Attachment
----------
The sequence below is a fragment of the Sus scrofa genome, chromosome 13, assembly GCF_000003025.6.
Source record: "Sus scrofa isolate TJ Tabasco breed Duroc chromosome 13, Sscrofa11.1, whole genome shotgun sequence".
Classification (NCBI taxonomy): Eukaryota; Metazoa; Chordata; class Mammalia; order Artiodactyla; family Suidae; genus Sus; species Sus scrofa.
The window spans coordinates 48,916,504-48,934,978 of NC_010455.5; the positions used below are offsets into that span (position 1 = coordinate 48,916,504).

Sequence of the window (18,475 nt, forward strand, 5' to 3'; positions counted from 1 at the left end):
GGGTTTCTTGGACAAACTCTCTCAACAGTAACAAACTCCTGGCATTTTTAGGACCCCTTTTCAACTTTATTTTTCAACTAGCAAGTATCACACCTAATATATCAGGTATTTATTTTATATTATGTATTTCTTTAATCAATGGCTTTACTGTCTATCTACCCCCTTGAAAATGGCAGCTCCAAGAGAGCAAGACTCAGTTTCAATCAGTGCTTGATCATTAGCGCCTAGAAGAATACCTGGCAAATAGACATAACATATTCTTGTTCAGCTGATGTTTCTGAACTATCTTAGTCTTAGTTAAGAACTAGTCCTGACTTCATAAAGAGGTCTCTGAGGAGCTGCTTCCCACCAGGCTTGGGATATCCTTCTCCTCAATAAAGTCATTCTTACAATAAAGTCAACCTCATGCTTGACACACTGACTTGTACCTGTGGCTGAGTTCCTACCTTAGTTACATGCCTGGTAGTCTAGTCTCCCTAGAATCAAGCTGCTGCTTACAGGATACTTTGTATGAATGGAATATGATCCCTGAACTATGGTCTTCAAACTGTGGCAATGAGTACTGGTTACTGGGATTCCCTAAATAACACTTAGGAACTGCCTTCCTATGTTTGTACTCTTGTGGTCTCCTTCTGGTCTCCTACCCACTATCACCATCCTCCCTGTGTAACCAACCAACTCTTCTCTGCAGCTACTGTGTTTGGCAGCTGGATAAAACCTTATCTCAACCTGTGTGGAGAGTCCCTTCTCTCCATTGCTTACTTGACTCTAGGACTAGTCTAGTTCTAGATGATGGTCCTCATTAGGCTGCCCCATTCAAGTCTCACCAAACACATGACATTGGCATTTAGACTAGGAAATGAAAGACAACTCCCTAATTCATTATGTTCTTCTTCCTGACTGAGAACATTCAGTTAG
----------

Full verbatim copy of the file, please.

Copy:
The sequence below is a fragment of the Sus scrofa genome, chromosome 13, assembly GCF_000003025.6.
Source record: "Sus scrofa isolate TJ Tabasco breed Duroc chromosome 13, Sscrofa11.1, whole genome shotgun sequence".
Classification (NCBI taxonomy): Eukaryota; Metazoa; Chordata; class Mammalia; order Artiodactyla; family Suidae; genus Sus; species Sus scrofa.
The window spans coordinates 48,916,504-48,934,978 of NC_010455.5; the positions used below are offsets into that span (position 1 = coordinate 48,916,504).

Sequence of the window (18,475 nt, forward strand, 5' to 3'; positions counted from 1 at the left end):
GGGTTTCTTGGACAAACTCTCTCAACAGTAACAAACTCCTGGCATTTTTAGGACCCCTTTTCAACTTTATTTTTCAACTAGCAAGTATCACACCTAATATATCAGGTATTTATTTTATATTATGTATTTCTTTAATCAATGGCTTTACTGTCTATCTACCCCCTTGAAAATGGCAGCTCCAAGAGAGCAAGACTCAGTTTCAATCAGTGCTTGATCATTAGCGCCTAGAAGAATACCTGGCAAATAGACATAACATATTCTTGTTCAGCTGATGTTTCTGAACTATCTTAGTCTTAGTTAAGAACTAGTCCTGACTTCATAAAGAGGTCTCTGAGGAGCTGCTTCCCACCAGGCTTGGGATATCCTTCTCCTCAATAAAGTCATTCTTACAATAAAGTCAACCTCATGCTTGACACACTGACTTGTACCTGTGGCTGAGTTCCTACCTTAGTTACATGCCTGGTAGTCTAGTCTCCCTAGAATCAAGCTGCTGCTTACAGGATACTTTGTATGAATGGAATATGATCCCTGAACTATGGTCTTCAAACTGTGGCAATGAGTACTGGTTACTGGGATTCCCTAAATAACACTTAGGAACTGCCTTCCTATGTTTGTACTCTTGTGGTCTCCTTCTGGTCTCCTACCCACTATCACCATCCTCCCTGTGTAACCAACCAACTCTTCTCTGCAGCTACTGTGTTTGGCAGCTGGATAAAACCTTATCTCAACCTGTGTGGAGAGTCCCTTCTCTCCATTGCTTACTTGACTCTAGGACTAGTCTAGTTCTAGATGATGGTCCTCATTAGGCTGCCCCATTCAAGTCTCACCAAACACATGACATTGGCATTTAGACTAGGAAATGAAAGACAACTCCCTAATTCATTATGTTCTTCTTCCTGACTGAGAACATTCAGTTAG